Proteins are the engines driving life's chemistry, responsible for all chemical activities within the body. As such, the engineering of novel proteins is increasingly viewed as the most promising avenue for addressing many of the environmental and health challenges humanity faces today. These challenges range from creating antibodies capable of neutralizing pathogens and eliminating cancer cells, to devising enzymes that can dismantle a vast array of pollutants, often transforming them into reusable substances.

The Weizmann Institute has made significant strides in advancing our understanding of protein structure, function, interactions, and their roles in cellular processes and human diseases. A milestone contribution came from Prof. Ada Yonath, a Weizmann Institute scientist and Nobel Laureate in Chemistry (2009). She pioneered the mapping of ribosome structures, the cellular protein factories, using X-ray crystallography. Her groundbreaking work has had far-reaching implications, enhancing our comprehension of protein synthesis in cells and aiding the development of new antibiotics.

As we continue to seek innovative solutions, AI has become an instrumental ally in the global endeavor to develop novel, beneficial proteins. Perhaps the most significant achievement in harnessing AI to aid scientific research to date has been the development of AI tools that can predict protein structure based on the sequence of its constituent amino acids. However, this somewhat unexpected success underscores the enormity of the challenges that the field continues to face.

The primary challenge lies in the unfathomable number of potential proteins. Most functionally interesting proteins comprise a chain of approximately 300 amino acids. Even when the scope is limited to shorter proteins, consisting of just 100 amino acids, the number of potential combinations of amino acid sequences is a staggering 10^132 (while the entire universe is estimated to hold only 10^80 particles). Each sequence determines the structure of a potential protein, and each structure in turn shapes the protein's function. Our understanding of the relationships between sequence, structure, and function is still rudimentary. Given this vast universe of possibilities, the probability of randomly identifying a sequence that produces a functional protein is practically zero.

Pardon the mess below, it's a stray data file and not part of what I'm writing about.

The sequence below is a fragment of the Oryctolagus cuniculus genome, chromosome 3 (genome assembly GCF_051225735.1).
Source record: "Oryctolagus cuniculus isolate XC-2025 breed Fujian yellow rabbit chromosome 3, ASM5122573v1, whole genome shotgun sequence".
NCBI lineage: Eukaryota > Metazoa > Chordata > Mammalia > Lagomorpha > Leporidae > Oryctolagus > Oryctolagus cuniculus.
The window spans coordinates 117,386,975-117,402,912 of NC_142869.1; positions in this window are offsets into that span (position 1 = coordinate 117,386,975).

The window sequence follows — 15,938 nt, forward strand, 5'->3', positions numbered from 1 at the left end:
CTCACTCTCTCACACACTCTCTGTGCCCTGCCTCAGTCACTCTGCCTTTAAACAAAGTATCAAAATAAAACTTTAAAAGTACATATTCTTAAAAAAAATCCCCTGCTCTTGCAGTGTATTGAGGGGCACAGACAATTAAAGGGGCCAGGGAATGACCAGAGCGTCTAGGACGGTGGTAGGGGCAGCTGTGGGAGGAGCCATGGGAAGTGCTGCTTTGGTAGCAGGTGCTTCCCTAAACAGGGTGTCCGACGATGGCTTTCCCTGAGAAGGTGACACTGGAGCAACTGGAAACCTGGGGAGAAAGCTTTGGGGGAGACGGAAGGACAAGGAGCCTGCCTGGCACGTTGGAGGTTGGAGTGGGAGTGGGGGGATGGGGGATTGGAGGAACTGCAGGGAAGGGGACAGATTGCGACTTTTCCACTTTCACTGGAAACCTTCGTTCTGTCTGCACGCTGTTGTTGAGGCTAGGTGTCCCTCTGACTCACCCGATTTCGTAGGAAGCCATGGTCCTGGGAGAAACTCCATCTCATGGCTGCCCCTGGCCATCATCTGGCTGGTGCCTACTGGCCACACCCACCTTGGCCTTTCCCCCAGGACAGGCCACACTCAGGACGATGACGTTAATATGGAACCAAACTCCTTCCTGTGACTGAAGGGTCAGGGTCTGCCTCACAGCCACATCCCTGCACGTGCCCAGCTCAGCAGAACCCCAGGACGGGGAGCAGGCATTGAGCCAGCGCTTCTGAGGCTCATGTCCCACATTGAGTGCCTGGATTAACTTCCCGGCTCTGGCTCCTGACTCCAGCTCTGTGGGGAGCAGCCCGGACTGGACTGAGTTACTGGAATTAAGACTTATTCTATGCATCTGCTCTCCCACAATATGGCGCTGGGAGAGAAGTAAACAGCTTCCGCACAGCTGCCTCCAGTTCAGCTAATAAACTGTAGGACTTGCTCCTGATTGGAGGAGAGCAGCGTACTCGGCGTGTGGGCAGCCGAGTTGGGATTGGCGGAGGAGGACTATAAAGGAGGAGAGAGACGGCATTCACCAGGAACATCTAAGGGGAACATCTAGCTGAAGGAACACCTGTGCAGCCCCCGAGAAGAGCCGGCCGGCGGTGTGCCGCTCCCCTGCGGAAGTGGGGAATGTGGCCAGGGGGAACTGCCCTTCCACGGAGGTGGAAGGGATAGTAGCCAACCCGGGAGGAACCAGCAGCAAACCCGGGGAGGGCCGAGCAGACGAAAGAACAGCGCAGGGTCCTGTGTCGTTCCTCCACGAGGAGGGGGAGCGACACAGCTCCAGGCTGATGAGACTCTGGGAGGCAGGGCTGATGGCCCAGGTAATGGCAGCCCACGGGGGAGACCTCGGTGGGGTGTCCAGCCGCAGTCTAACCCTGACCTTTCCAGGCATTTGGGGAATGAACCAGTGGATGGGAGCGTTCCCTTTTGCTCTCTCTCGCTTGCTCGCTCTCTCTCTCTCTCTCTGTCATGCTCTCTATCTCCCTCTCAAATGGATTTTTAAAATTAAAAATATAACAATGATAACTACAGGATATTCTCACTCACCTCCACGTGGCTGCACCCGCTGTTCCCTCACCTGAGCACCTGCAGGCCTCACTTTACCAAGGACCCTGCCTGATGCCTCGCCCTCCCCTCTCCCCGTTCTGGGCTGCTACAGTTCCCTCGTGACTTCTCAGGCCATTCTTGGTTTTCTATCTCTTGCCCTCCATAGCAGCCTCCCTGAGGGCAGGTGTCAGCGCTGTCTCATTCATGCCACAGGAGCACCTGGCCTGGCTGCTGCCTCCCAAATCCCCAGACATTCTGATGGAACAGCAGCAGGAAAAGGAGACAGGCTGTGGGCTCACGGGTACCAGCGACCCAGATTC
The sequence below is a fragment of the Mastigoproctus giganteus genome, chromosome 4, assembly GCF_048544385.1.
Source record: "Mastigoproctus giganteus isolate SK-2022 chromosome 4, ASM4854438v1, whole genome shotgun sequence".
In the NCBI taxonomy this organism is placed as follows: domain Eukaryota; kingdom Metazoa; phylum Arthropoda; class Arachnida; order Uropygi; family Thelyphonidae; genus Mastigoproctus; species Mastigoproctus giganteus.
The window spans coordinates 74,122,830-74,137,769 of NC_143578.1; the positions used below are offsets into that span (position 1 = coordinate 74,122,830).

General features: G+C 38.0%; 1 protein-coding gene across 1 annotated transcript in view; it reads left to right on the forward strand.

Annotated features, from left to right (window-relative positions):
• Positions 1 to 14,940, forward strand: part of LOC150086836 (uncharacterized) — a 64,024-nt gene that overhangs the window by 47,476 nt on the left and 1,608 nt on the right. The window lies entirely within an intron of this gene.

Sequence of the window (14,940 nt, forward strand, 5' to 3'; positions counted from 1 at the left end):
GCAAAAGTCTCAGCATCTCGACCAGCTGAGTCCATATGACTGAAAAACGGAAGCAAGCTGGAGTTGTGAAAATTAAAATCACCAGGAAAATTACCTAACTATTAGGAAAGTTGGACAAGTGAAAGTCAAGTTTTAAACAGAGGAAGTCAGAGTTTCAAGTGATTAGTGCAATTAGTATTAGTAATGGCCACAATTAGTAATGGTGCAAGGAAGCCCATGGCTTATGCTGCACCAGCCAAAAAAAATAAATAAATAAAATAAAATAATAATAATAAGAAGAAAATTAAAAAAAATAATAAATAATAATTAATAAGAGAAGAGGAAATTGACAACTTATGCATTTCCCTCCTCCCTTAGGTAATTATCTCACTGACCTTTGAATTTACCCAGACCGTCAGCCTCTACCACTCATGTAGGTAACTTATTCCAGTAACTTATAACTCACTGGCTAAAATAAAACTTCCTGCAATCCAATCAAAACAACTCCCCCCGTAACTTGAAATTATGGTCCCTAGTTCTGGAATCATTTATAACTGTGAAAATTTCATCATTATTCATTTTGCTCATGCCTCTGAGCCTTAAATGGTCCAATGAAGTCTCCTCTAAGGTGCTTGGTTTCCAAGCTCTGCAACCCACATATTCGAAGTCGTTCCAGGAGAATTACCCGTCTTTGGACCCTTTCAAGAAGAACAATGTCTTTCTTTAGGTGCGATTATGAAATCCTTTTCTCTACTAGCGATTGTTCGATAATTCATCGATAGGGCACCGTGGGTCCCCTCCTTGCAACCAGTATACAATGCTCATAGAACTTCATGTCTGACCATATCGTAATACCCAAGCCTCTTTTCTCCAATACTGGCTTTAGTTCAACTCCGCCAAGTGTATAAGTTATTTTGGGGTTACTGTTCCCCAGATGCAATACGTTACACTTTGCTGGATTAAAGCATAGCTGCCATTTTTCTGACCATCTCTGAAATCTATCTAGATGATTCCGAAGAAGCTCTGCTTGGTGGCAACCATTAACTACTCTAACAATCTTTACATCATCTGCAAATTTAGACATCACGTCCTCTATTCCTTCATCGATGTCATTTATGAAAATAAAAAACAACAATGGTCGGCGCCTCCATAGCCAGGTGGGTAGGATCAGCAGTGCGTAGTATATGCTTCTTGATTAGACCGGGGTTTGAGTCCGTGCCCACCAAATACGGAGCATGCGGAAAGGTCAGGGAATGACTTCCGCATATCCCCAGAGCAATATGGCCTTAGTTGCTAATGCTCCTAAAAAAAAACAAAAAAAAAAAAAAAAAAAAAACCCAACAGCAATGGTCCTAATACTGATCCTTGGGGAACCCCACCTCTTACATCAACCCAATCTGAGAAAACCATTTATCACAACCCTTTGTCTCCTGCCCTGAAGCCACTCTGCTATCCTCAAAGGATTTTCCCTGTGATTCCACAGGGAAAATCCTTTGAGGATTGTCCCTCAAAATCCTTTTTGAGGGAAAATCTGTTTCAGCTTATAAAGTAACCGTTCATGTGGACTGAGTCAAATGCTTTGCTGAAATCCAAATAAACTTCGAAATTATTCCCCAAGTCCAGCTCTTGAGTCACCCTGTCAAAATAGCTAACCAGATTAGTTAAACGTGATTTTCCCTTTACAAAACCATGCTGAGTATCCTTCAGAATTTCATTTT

Considering these odds, it's perhaps unsurprising that attempts to design novel proteins from scratch, even with the use of advanced AI tools, have hit a wall. However, the scientific community has begun to develop successful AI methods for creating novel proteins based on known structures. Advancing these methods and applying them to novel datasets can dramatically accelerate scientific progress in this field.

The recent success of AI in predicting protein folding was facilitated by decades of high-quality data collected by scientists studying the relationship between protein sequences and structures. Mirroring this success in other aspects of novel protein design necessitates the establishment of similarly high-quality, annotated training datasets. Overcoming this hurdle could catalyze a revolution in protein design, making the process faster, cheaper, and easier, and better equipping humanity to face future challenges.